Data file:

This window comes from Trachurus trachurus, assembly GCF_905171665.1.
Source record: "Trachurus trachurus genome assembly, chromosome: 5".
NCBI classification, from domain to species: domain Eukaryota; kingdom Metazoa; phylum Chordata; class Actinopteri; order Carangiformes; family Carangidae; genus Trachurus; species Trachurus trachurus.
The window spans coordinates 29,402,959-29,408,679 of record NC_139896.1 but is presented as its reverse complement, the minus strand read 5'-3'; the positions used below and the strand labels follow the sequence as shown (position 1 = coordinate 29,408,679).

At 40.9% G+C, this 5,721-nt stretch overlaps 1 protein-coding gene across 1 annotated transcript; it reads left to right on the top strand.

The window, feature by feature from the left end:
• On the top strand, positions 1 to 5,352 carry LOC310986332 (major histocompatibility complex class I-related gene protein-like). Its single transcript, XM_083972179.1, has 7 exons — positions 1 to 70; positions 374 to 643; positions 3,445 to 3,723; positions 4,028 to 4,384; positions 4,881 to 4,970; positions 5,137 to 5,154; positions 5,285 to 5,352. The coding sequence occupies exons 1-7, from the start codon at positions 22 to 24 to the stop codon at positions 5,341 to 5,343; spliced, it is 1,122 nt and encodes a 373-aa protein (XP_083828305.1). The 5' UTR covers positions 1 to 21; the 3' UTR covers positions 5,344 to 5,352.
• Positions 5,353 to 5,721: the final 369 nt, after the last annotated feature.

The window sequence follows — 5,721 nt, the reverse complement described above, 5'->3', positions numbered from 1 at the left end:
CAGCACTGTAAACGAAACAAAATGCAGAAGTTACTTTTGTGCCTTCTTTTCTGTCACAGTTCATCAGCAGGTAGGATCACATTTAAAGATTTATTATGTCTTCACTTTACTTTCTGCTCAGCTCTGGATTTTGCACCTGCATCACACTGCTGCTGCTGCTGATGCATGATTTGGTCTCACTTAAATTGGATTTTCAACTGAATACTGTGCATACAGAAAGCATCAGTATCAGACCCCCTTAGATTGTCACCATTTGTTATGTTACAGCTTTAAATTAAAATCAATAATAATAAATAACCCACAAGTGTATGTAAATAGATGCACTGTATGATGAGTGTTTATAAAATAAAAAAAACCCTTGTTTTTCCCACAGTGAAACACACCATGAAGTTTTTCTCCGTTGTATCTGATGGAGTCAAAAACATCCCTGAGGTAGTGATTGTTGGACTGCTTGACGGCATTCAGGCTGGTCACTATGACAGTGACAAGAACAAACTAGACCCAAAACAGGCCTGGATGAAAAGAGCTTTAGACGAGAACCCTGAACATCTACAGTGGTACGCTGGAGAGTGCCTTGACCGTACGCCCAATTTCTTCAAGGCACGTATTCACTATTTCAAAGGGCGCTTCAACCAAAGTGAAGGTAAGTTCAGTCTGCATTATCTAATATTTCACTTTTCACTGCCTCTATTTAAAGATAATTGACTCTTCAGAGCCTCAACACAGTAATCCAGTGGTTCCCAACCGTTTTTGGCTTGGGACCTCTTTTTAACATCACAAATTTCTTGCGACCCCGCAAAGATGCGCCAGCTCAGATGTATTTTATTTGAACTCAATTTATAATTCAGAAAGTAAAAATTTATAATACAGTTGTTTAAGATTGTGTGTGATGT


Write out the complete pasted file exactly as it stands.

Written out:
This window comes from Trachurus trachurus, assembly GCF_905171665.1.
Source record: "Trachurus trachurus genome assembly, chromosome: 5".
NCBI classification, from domain to species: domain Eukaryota; kingdom Metazoa; phylum Chordata; class Actinopteri; order Carangiformes; family Carangidae; genus Trachurus; species Trachurus trachurus.
The window spans coordinates 29,402,959-29,408,679 of record NC_139896.1 but is presented as its reverse complement, the minus strand read 5'-3'; the positions used below and the strand labels follow the sequence as shown (position 1 = coordinate 29,408,679).

At 40.9% G+C, this 5,721-nt stretch overlaps 1 protein-coding gene across 1 annotated transcript; it reads left to right on the top strand.

The window, feature by feature from the left end:
• On the top strand, positions 1 to 5,352 carry LOC310986332 (major histocompatibility complex class I-related gene protein-like). Its single transcript, XM_083972179.1, has 7 exons — positions 1 to 70; positions 374 to 643; positions 3,445 to 3,723; positions 4,028 to 4,384; positions 4,881 to 4,970; positions 5,137 to 5,154; positions 5,285 to 5,352. The coding sequence occupies exons 1-7, from the start codon at positions 22 to 24 to the stop codon at positions 5,341 to 5,343; spliced, it is 1,122 nt and encodes a 373-aa protein (XP_083828305.1). The 5' UTR covers positions 1 to 21; the 3' UTR covers positions 5,344 to 5,352.
• Positions 5,353 to 5,721: the final 369 nt, after the last annotated feature.

The window sequence follows — 5,721 nt, the reverse complement described above, 5'->3', positions numbered from 1 at the left end:
CAGCACTGTAAACGAAACAAAATGCAGAAGTTACTTTTGTGCCTTCTTTTCTGTCACAGTTCATCAGCAGGTAGGATCACATTTAAAGATTTATTATGTCTTCACTTTACTTTCTGCTCAGCTCTGGATTTTGCACCTGCATCACACTGCTGCTGCTGCTGATGCATGATTTGGTCTCACTTAAATTGGATTTTCAACTGAATACTGTGCATACAGAAAGCATCAGTATCAGACCCCCTTAGATTGTCACCATTTGTTATGTTACAGCTTTAAATTAAAATCAATAATAATAAATAACCCACAAGTGTATGTAAATAGATGCACTGTATGATGAGTGTTTATAAAATAAAAAAAACCCTTGTTTTTCCCACAGTGAAACACACCATGAAGTTTTTCTCCGTTGTATCTGATGGAGTCAAAAACATCCCTGAGGTAGTGATTGTTGGACTGCTTGACGGCATTCAGGCTGGTCACTATGACAGTGACAAGAACAAACTAGACCCAAAACAGGCCTGGATGAAAAGAGCTTTAGACGAGAACCCTGAACATCTACAGTGGTACGCTGGAGAGTGCCTTGACCGTACGCCCAATTTCTTCAAGGCACGTATTCACTATTTCAAAGGGCGCTTCAACCAAAGTGAAGGTAAGTTCAGTCTGCATTATCTAATATTTCACTTTTCACTGCCTCTATTTAAAGATAATTGACTCTTCAGAGCCTCAACACAGTAATCCAGTGGTTCCCAACCGTTTTTGGCTTGGGACCTCTTTTTAACATCACAAATTTCTTGCGACCCCGCAAAGATGCGCCAGCTCAGATGTATTTTATTTGAACTCAATTTATAATTCAGAAAGTAAAAATTTATAATACAGTTGTTTAAGATTGTGTGTGATGT